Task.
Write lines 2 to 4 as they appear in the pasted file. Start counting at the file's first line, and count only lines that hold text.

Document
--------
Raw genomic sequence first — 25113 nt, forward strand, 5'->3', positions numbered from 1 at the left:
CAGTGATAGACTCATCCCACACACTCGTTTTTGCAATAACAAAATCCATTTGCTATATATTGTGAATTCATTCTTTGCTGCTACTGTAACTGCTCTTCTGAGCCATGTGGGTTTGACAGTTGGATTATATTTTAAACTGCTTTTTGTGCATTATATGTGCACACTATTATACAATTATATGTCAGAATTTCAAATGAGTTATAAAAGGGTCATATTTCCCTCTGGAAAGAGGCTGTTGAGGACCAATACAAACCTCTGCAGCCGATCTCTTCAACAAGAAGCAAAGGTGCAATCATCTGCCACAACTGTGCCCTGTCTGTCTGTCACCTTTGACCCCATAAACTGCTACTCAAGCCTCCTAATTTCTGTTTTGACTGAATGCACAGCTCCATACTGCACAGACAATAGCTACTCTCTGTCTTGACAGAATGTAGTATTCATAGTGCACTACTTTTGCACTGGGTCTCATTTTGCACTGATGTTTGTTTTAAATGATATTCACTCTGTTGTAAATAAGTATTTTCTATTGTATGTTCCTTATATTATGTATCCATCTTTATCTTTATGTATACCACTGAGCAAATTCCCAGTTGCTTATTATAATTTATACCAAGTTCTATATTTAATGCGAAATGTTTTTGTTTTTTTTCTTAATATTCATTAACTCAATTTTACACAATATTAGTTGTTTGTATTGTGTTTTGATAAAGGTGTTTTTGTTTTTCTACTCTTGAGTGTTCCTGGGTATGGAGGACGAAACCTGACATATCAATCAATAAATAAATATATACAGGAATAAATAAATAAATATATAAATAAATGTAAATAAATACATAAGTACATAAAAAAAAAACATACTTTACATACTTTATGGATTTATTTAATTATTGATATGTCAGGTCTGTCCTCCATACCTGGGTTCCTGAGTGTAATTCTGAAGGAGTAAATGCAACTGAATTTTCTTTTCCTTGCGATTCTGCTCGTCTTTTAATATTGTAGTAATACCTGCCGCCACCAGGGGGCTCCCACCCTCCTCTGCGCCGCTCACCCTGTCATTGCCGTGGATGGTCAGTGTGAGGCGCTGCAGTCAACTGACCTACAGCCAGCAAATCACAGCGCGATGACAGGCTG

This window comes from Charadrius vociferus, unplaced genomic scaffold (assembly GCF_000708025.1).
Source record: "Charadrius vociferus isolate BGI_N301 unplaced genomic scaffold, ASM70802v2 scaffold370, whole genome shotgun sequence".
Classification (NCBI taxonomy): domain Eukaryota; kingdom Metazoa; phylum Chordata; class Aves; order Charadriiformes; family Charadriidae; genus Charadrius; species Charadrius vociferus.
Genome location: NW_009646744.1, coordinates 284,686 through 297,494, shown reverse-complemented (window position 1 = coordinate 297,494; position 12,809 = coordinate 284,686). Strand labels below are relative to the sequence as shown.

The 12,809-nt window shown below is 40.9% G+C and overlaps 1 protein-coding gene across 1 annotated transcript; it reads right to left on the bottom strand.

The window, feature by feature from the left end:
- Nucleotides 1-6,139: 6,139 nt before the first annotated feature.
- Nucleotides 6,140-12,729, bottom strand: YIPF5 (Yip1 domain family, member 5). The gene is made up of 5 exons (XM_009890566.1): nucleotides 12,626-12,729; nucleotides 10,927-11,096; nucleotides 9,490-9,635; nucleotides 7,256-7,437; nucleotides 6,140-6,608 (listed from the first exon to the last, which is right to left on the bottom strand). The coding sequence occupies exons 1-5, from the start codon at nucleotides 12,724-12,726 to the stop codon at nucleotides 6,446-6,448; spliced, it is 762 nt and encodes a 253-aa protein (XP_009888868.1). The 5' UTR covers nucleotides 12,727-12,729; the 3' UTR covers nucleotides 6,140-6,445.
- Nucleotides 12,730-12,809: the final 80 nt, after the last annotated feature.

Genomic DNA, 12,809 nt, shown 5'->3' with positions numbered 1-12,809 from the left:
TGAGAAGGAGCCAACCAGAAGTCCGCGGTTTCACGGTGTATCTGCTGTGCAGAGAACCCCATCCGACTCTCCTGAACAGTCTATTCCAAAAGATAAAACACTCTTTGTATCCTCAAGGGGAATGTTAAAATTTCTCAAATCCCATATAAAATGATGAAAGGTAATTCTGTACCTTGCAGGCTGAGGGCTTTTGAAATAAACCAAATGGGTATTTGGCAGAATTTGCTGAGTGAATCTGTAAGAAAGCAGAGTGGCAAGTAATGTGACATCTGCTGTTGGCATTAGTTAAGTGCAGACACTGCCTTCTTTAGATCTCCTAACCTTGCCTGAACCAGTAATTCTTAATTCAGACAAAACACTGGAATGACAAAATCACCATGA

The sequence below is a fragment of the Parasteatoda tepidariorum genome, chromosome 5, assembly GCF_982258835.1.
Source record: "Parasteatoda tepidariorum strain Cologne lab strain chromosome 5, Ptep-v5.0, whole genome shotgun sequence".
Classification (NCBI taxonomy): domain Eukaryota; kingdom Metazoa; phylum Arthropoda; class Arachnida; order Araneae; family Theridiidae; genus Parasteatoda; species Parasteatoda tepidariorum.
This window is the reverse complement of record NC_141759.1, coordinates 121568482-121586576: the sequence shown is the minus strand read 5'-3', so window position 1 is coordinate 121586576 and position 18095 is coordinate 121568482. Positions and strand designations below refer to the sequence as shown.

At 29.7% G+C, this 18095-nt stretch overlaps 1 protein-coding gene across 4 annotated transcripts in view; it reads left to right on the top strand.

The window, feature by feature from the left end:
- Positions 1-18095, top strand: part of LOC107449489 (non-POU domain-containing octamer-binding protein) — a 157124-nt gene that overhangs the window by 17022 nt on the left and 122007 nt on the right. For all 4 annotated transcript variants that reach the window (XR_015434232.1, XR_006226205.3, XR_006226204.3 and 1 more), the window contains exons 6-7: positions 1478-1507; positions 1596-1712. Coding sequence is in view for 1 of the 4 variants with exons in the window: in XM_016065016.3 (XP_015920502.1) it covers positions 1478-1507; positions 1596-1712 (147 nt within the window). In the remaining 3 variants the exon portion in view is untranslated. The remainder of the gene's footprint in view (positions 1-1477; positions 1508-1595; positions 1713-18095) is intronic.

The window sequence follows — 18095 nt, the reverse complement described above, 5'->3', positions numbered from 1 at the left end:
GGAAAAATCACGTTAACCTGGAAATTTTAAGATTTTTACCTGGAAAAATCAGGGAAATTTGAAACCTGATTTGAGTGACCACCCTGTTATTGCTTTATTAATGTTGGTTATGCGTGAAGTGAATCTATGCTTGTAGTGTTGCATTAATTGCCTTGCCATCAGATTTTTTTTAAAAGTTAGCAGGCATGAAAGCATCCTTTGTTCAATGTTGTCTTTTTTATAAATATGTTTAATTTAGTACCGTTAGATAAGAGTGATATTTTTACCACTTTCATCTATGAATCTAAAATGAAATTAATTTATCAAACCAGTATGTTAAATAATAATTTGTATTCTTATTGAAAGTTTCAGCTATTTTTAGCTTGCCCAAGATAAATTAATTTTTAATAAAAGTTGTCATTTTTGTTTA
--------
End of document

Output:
CAGTGATAGACTCATCCCACACACTCGTTTTTGCAATAACAAAATCCATTTGCTATATATTGTGAATTCATTCTTTGCTGCTACTGTAACTGCTCTTCTGAGCCATGTGGGTTTGACAGTTGGATTATATTTTAAACTGCTTTTTGTGCATTATATGTGCACACTATTATACAATTATATGTCAGAATTTCAAATGAGTTATAAAAGGGTCATATTTCCCTCTGGAAAGAGGCTGTTGAGGACCAATACAAACCTCTGCAGCCGATCTCTTCAACAAGAAGCAAAGGTGCAATCATCTGCCACAACTGTGCCCTGTCTGTCTGTCACCTTTGACCCCATAAACTGCTACTCAAGCCTCCTAATTTCTGTTTTGACTGAATGCACAGCTCCATACTGCACAGACAATAGCTACTCTCTGTCTTGACAGAATGTAGTATTCATAGTGCACTACTTTTGCACTGGGTCTCATTTTGCACTGATGTTTGTTTTAAATGATATTCACTCTGTTGTAAATAAGTATTTTCTATTGTATGTTCCTTATATTATGTATCCATCTTTATCTTTATGTATACCACTGAGCAAATTCCCAGTTGCTTATTATAATTTATACCAAGTTCTATATTTAATGCGAAATGTTTTTGTTTTTTTTCTTAATATTCATTAACTCAATTTTACACAATATTAGTTGTTTGTATTGTGTTTTGATAAAGGTGTTTTTGTTTTTCTACTCTTGAGTGTTCCTGGGTATGGAGGACGAAACCTGACATATCAATCAATAAATAAATATATACAGGAATAAATAAATAAATATATAAATAAATGTAAATAAATACATAAGTACATAAAAAAAAAACATACTTTACATACTTTATGGATTTATTTAATTATTGATATGTCAGGTCTGTCCTCCATACCTGGGTTCCTGAGTGTAATTCTGAAGGAGTAAATGCAACTGAATTTTCTTTTCCTTGCGATTCTGCTCGTCTTTTAATATTGTAGTAATACCTGCCGCCACCAGGGGGCTCCCACCCTCCTCTGCGCCGCTCACCCTGTCATTGCCGTGGATGGTCAGTGTGAGGCGCTGCAGTCAACTGACCTACAGCCAGCAAATCACAGCGCGATGACAGGCTG

This window comes from Charadrius vociferus, unplaced genomic scaffold (assembly GCF_000708025.1).
Source record: "Charadrius vociferus isolate BGI_N301 unplaced genomic scaffold, ASM70802v2 scaffold370, whole genome shotgun sequence".